The Serious Old Male Academics have played too large a part in their relentless promotion of Serious Old Male Authors whose time, frankly, has passed. There is too, the inherent whiteness in popular fiction, books marketed with a gun or a woman in a floppy hat. And what has become evident to me is that the inherent whiteness of the industry – from academia to publishing houses to editors and agents – means that we still see diverse writers as exotic, marginal and absolutely representative of their race or ethnic background. The industry demands the performance of race and ethnicity time and again. As Wood goes on to say ‘to constantly be pigeonholed is to undermine the potential reach of specific identities. It says, in other words, you are welcome here but play your role; thanks for coming but we will not accommodate you’
Performance is work. So, too, is thinking about how to escape the thickets of ideology and industry. For those of us who hold positions in the industry, no matter how small or how tenuous these seem, there is a need to do something about it. To do the research, to speak on panels, to design studies, to edit journals, to work with organisations we like and admire. I can only speak for myself, about what compels me to do this work. I do it because it is important, and I do it because I think I should. That is, I think we all benefit from an industry which is more equitable than the one we currently have. UK writer Malorie Blackman writes that ‘books allow you to see the world through the eyes of others.’ For her, ‘reading is an exercise in empathy; an exercise in walking in someone else’s shoes for a while . . .this is not about writing certain books for certain people, [books by diverse writers) should be read by everybody’.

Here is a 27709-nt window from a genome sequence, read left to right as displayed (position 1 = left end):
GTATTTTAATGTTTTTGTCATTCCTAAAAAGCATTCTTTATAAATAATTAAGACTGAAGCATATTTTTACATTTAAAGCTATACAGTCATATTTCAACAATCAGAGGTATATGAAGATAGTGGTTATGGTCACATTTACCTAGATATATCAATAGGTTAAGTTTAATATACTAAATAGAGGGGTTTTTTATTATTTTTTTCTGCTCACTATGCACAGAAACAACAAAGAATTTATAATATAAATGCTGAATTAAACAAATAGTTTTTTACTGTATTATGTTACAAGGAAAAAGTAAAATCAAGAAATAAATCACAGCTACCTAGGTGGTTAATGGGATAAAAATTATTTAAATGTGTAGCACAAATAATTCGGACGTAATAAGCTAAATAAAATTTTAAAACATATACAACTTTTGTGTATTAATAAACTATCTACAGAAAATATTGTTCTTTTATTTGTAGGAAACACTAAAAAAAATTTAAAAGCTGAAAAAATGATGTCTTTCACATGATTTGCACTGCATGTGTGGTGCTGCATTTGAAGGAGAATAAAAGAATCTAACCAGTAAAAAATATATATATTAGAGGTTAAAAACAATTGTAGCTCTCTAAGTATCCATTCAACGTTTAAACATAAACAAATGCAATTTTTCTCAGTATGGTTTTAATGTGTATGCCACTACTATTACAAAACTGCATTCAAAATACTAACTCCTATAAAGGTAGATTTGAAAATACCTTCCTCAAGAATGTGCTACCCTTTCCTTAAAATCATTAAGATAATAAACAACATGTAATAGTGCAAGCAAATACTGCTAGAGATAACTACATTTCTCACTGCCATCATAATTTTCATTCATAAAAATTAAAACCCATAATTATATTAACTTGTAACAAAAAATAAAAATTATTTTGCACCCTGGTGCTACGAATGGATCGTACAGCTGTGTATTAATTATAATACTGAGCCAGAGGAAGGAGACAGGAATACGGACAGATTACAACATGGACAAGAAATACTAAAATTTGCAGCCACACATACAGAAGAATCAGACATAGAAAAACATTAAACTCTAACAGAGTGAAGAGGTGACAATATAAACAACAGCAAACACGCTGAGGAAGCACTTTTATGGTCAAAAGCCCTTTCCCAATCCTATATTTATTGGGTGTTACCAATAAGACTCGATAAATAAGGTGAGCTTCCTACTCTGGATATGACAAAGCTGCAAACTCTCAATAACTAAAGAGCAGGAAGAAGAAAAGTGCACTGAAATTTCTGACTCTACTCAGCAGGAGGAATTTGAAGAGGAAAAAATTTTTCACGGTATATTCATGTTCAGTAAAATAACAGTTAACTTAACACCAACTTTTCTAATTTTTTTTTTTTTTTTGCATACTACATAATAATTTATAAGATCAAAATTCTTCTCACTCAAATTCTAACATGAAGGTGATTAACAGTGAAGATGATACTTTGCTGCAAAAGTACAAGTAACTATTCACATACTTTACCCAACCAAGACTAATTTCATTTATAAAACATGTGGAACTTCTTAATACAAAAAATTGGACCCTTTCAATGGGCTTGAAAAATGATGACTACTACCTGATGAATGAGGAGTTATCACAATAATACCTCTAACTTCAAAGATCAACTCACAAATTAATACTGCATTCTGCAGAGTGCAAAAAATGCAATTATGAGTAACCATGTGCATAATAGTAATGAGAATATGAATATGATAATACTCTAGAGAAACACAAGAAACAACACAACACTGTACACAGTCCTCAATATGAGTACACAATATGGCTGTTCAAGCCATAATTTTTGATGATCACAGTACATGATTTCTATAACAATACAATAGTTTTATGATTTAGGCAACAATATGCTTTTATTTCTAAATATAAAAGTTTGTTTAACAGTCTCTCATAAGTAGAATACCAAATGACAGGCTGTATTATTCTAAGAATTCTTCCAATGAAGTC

But as I read essays, articles and reports, as I speak on panels and try to source funding for research, I find myself wondering if my time would be better spent ignoring the white noise of the industry and, instead, fleshing out my fictional characters on the page, sharpening dialogue, thinking up plotlines. I find myself annoyed at the bank of time I spend writing about the industry instead of writing my way into it. I think about the emotional labour that it takes to constantly butt your head up against something that does not seem to want to give way, and wondering if I, and people like me, would be better off dreaming our wildest dreams and engaging more fully in this thing called creative writing. And I find myself unable to stop thinking about the poems, plays, short stories, essays and novels that do not get written in the time we are taking in staring up at the structural inequality, getting the measure of it, thinking of ways to challenge it. Those adders again. The throats that must contain them.
But also I know that just because we write the words it does not mean that they will be published, read, valued. It does not mean that people won’t play politics with our books. It does not mean that writers of colour in Australia will be allowed to be more than representatives of their respective faraway lands. Or that they will be given the chance to stretch out and inhabit the limits of their own imagination and not be defined by the limits of others’ imaginings.
So I do this work, in spite of my own creative aspirations. I choose to put my energies here for now. I do it because it is Bigger Than Me. More Important Than Me. It feels good and right to be doing this. It suits my predilection for hard work and it is a place to put my restless energies. I have chosen, in this instance, not to stare solely at my screen, but to look at the mess all around me. To try and sift my way through it. There is work to be done.
 From ‘Coal’ Audre Lord, 1976.
 From ‘Spelling’ Margaret Atwood, 1981
 Zadie Smith, White Teeth
[i] The sections the essay is broken into are taken from the title of Trinh T. Minh-ha’s groundbreaking work Woman, Native, Other: Writing Postcoloniality and Feminism.